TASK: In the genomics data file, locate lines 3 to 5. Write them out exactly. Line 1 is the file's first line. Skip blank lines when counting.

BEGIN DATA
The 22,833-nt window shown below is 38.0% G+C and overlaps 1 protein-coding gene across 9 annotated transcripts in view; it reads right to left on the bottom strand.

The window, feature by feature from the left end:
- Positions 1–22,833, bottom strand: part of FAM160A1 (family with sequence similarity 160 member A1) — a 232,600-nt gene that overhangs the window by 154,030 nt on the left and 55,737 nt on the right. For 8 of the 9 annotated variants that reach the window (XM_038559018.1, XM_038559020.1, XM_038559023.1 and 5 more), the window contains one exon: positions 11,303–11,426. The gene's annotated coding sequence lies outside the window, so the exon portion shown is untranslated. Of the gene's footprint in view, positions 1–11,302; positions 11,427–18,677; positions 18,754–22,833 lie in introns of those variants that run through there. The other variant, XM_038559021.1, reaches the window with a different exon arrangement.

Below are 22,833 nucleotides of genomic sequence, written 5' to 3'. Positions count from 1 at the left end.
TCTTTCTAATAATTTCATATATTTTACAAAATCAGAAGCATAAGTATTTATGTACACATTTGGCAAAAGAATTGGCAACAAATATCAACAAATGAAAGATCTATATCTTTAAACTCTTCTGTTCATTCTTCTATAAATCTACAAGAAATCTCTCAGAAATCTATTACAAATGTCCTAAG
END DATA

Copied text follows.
- Positions 1–22,833, bottom strand: part of FAM160A1 (family with sequence similarity 160 member A1) — a 232,600-nt gene that overhangs the window by 154,030 nt on the left and 55,737 nt on the right. For 8 of the 9 annotated variants that reach the window (XM_038559018.1, XM_038559020.1, XM_038559023.1 and 5 more), the window contains one exon: positions 11,303–11,426. The gene's annotated coding sequence lies outside the window, so the exon portion shown is untranslated. Of the gene's footprint in view, positions 1–11,302; positions 11,427–18,677; positions 18,754–22,833 lie in introns of those variants that run through there. The other variant, XM_038559021.1, reaches the window with a different exon arrangement.

Below are 22,833 nucleotides of genomic sequence, written 5' to 3'. Positions count from 1 at the left end.
TCTTTCTAATAATTTCATATATTTTACAAAATCAGAAGCATAAGTATTTATGTACACATTTGGCAAAAGAATTGGCAACAAATATCAACAAATGAAAGATCTATATCTTTAAACTCTTCTGTTCATTCTTCTATAAATCTACAAGAAATCTCTCAGAAATCTATTACAAATGTCCTAAG